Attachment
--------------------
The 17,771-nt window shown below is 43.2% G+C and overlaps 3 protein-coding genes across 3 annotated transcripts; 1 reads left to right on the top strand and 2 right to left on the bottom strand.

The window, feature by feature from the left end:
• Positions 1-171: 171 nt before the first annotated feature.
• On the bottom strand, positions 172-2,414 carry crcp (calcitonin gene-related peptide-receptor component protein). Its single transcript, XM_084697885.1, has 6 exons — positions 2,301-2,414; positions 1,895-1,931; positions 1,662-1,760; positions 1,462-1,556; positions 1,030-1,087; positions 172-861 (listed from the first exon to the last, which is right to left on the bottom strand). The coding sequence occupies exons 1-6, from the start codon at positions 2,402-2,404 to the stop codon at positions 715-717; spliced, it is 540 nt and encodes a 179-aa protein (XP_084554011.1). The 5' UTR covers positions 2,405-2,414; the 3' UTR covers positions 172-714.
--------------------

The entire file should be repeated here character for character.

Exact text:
The 17,771-nt window shown below is 43.2% G+C and overlaps 3 protein-coding genes across 3 annotated transcripts; 1 reads left to right on the top strand and 2 right to left on the bottom strand.

The window, feature by feature from the left end:
• Positions 1-171: 171 nt before the first annotated feature.
• On the bottom strand, positions 172-2,414 carry crcp (calcitonin gene-related peptide-receptor component protein). Its single transcript, XM_084697885.1, has 6 exons — positions 2,301-2,414; positions 1,895-1,931; positions 1,662-1,760; positions 1,462-1,556; positions 1,030-1,087; positions 172-861 (listed from the first exon to the last, which is right to left on the bottom strand). The coding sequence occupies exons 1-6, from the start codon at positions 2,402-2,404 to the stop codon at positions 715-717; spliced, it is 540 nt and encodes a 179-aa protein (XP_084554011.1). The 5' UTR covers positions 2,405-2,414; the 3' UTR covers positions 172-714.